In a pop-rock world where the introduction of folk elements is seen as somewhat gimmicky and often contradicts the real origins of bands, there lies the true folk music subculture that continues to progress forward. And none is a better reflection of the genre’s current state than traditional Northumbrian folk group The Unthanks who continue to innovate with their newly released eighth studio album Mount The Air.
Growing from the all-female line up of original group Rachel Unthank and the Winterset, The Unthanks current line-up consists of Rachel and her younger sister Becky Unthank along with the group’s manager, pianist, producer and Rachel’s husband Adrian McNally. Rounding out the core band are McNally’s childhood friend Chris Price, replaced for his bass duties on this tour by Dan, and Niopha Keegan on the violin. Of course, it wouldn’t be a folk band without an extensive entourage of additional rotating musicians brought into the fold to round out the sound, so was the arrangement of musicians on Camden’s Roundhouse stage as The Unthanks came to London in support of their latest studio album following a four-year hiatus.
The set was seemingly split into two halves, the first featuring a selection of songs from Mount The Air, starting with the rather sombre Hawthorn and ending with a version of David Dodds’ haunting Magpie which draws on traditional counting rhymes. The second dove into older material including Unthanks’ versions of songs Out Of The Blue and Spiralling by Robert Wyatt and Anthony and the Johnsons respectively, previously released under their collection Diversions Vol. 1.
Of course things became lively quickly as epic title track Mount The Air, which reached 10 minutes in length and featured an enigmatic trumpet performance by touring trumpeter Victoria Rule, ended in a cacophony of sound accompanied by the Unthank sisters clog-dancing. Rachel jested that the song was probably the loudest thing The Unthanks had ever produced and that the audience were lucky it was only 10 minutes long as the original version came in at 16 minutes. At that point the clogs came off but were put back on for repeat performances throughout the night.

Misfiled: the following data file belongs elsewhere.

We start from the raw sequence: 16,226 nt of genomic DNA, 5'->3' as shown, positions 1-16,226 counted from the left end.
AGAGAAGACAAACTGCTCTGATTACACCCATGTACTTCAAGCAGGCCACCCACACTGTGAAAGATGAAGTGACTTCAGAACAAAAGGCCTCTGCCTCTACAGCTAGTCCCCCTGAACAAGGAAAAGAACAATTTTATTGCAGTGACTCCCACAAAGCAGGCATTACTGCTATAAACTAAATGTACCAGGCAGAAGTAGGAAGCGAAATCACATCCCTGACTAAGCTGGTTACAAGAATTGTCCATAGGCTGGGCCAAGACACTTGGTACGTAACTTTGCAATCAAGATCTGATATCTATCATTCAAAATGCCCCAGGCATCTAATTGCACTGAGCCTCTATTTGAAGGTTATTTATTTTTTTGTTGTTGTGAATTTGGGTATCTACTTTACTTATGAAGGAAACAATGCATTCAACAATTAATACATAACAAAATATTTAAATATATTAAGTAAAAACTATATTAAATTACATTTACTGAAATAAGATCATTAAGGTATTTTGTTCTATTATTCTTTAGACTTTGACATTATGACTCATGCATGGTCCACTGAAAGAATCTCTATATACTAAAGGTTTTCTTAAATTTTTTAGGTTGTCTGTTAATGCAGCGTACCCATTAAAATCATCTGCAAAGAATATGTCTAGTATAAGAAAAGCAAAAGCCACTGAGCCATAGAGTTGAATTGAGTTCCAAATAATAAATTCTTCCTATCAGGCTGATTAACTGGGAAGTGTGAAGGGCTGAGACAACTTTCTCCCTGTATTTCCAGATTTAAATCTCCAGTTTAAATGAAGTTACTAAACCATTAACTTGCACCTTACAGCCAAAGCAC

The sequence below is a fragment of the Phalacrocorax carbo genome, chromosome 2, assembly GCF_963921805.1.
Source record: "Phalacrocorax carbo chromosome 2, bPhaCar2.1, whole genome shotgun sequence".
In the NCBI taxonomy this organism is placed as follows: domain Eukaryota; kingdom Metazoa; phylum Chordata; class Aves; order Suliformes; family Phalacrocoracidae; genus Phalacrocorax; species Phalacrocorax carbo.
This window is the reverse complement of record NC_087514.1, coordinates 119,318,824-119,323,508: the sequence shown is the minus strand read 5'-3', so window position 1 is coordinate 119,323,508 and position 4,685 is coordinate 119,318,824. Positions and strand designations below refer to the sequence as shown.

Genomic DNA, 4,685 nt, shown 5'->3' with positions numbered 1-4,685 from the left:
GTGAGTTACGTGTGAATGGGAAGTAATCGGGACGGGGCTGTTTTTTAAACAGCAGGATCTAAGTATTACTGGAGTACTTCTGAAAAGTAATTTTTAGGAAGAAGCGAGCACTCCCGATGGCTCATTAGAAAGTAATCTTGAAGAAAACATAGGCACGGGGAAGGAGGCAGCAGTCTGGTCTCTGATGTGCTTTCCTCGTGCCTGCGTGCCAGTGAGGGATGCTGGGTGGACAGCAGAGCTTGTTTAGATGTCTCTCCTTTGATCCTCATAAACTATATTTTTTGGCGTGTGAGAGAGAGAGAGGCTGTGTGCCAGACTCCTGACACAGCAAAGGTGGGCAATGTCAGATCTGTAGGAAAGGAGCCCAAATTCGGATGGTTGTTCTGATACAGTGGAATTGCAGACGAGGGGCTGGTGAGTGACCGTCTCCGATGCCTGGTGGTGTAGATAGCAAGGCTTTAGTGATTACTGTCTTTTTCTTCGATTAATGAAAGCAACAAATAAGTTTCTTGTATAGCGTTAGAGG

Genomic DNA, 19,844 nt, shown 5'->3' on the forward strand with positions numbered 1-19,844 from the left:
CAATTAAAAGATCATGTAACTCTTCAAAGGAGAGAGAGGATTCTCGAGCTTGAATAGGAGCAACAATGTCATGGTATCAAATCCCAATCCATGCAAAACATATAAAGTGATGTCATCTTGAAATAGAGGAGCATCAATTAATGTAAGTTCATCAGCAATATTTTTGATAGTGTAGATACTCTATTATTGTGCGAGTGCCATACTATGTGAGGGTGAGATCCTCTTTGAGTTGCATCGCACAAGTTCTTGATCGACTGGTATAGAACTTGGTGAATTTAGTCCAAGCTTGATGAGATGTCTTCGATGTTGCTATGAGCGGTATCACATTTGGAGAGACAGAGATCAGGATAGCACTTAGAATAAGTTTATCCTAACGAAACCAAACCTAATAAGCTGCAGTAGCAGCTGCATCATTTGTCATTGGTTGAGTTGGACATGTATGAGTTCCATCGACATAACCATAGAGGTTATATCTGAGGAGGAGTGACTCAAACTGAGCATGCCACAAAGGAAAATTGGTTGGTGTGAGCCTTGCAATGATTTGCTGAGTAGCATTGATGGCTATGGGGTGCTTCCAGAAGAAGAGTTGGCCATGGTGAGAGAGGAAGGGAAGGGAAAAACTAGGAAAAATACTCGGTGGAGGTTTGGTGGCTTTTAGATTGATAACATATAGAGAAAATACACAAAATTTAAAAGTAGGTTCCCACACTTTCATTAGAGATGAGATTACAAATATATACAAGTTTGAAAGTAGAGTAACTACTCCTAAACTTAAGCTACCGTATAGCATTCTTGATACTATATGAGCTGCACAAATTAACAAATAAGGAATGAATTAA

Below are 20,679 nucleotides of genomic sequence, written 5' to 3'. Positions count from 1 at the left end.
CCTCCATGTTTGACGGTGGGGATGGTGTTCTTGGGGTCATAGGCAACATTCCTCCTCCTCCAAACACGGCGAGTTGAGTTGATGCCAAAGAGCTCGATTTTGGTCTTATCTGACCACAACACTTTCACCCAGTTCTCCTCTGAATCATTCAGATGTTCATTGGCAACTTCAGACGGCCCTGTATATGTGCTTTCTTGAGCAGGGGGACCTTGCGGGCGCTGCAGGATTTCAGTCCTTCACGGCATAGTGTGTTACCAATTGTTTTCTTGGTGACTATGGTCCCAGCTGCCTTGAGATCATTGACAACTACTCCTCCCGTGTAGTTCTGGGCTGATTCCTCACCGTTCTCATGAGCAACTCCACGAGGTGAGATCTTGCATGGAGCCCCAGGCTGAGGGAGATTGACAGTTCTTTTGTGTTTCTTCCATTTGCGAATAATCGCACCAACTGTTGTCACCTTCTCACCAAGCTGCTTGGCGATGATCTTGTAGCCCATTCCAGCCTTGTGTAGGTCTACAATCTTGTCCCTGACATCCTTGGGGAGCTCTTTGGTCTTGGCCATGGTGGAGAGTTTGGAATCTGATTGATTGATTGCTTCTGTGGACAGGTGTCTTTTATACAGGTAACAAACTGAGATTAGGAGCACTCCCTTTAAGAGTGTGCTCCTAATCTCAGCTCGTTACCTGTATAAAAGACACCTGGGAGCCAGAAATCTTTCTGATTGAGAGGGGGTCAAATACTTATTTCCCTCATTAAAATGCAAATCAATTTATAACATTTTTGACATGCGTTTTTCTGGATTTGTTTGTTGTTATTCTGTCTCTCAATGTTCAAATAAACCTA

As is the case with much traditional folk music the songs have been passed down to today’s performers by musicians past or have been derived from poetry. But each song has a very specific story to tell and the Unthanks sisters, welcoming those new to traditional folk music into the fold, explained this derivation and history to the audience. An exception to this, perhaps, was the song written by younger sister Becky; Flutter.
Another diversion in the set had a recording of violinist Niopha Keegan speaking as a child on the prompting of her father being played to bookend the tune For Dad, a melancholy violin piece written by Keegan for her late father.
Throughout the evening the orchestration of the 10 musicians on stage was simply magical while the harmonies reached by The Unthanks sisters would give pause to anyone who would ordinarily dismiss traditional folk music. Given the quiet of the music produced by the collection of musicians on stage, it was difficult but to become enraptured in the atmosphere generated and the near pin drop silence reached at points by the 1500-strong Roundhouse crowd.
Photography & Review by Kalpesh Patel. The Unthanks @ The Roundhouse. March 7th 2015.
The full set here:http://images.rockshot.co.uk/#!/index/G0000cDsA_j7kAyU